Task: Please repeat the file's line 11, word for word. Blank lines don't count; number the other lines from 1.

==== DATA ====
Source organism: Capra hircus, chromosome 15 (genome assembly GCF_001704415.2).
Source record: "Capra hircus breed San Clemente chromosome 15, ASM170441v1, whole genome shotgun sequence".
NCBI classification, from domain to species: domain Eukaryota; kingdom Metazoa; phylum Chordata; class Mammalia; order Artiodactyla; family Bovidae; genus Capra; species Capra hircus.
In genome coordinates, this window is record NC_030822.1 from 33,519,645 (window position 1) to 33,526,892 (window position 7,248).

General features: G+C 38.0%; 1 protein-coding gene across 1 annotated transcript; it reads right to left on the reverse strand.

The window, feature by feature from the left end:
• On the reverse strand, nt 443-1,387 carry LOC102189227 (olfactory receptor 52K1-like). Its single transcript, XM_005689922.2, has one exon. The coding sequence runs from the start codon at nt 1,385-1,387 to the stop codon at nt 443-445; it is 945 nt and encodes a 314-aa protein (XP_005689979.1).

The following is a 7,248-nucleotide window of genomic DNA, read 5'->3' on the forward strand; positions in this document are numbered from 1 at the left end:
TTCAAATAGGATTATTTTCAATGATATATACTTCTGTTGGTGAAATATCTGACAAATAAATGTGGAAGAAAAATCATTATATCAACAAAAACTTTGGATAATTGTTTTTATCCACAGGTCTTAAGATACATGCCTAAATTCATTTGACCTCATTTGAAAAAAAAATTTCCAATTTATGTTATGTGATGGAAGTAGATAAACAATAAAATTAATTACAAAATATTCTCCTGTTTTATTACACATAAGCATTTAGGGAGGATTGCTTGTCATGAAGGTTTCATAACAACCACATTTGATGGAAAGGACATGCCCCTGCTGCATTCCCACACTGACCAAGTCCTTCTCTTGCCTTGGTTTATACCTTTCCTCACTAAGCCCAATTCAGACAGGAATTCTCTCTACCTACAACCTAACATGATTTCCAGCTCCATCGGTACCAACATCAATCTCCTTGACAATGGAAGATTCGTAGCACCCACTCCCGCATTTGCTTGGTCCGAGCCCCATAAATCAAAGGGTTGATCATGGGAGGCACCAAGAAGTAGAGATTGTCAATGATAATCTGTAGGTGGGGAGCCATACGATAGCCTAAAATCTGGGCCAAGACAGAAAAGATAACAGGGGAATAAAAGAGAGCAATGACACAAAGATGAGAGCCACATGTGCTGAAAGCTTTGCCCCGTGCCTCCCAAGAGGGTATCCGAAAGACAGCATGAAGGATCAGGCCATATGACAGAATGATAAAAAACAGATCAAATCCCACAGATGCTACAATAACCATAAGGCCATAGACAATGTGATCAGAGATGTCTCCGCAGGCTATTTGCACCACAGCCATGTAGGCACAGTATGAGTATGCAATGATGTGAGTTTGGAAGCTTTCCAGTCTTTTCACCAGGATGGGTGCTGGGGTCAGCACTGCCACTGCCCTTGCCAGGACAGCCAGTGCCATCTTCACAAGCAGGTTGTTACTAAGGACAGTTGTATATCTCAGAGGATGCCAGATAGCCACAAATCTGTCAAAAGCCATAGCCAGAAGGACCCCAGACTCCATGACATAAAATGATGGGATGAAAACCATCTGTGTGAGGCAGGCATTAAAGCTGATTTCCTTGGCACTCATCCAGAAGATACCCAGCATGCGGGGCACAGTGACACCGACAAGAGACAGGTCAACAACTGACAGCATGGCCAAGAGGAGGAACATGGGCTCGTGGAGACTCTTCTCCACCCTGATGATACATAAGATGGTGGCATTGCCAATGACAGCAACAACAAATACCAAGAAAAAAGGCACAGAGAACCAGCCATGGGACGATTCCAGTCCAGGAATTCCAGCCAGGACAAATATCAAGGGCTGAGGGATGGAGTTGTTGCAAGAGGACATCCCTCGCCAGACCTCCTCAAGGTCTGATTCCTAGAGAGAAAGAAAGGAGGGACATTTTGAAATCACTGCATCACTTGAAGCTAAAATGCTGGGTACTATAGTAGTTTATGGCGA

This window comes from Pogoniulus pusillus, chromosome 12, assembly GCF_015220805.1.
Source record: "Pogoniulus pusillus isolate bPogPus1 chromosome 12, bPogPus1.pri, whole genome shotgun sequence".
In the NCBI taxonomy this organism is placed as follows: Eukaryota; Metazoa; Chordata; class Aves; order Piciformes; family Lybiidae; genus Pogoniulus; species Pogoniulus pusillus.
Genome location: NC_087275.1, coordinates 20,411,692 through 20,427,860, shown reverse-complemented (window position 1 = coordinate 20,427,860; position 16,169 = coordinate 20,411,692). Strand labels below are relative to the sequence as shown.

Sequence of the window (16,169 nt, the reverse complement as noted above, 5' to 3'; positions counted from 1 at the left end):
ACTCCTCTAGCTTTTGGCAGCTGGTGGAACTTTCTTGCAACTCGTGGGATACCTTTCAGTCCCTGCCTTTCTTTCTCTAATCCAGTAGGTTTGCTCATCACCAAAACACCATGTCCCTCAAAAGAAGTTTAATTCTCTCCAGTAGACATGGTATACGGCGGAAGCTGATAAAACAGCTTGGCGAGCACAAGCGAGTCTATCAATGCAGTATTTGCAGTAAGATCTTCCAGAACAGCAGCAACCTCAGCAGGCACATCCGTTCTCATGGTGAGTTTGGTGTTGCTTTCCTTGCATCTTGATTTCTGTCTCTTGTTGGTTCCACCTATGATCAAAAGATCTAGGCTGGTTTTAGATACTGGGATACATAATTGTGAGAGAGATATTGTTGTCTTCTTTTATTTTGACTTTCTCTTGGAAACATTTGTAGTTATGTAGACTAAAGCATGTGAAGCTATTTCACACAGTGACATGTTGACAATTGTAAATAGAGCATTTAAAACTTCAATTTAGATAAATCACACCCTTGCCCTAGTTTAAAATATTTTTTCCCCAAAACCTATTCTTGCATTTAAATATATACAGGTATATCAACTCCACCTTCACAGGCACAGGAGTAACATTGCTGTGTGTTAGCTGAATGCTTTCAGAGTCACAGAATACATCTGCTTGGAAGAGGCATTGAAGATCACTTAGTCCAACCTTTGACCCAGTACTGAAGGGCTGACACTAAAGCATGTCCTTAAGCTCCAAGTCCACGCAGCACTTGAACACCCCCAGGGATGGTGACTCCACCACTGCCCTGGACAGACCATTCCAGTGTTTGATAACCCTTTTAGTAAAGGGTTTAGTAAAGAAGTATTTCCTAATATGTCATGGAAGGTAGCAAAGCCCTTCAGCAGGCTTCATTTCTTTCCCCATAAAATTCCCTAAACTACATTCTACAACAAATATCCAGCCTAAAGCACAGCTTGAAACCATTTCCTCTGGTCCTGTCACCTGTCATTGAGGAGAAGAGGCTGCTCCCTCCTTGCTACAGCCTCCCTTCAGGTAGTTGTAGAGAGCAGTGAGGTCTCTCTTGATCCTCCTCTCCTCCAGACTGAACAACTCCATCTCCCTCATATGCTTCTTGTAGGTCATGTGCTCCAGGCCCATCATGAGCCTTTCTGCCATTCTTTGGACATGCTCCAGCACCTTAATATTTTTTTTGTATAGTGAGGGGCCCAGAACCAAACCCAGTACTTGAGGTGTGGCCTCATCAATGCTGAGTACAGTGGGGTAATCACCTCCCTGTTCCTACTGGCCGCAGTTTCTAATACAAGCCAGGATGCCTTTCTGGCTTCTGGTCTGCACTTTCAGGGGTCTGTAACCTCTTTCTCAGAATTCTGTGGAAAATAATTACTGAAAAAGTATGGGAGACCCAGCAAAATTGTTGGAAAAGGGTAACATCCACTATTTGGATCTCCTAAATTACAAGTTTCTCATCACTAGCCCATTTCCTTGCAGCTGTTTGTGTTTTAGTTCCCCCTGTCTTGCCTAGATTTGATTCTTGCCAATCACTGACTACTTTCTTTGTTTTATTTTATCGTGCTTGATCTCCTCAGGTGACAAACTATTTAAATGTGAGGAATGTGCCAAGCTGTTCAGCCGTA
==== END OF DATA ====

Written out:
Source record: "Pogoniulus pusillus isolate bPogPus1 chromosome 12, bPogPus1.pri, whole genome shotgun sequence".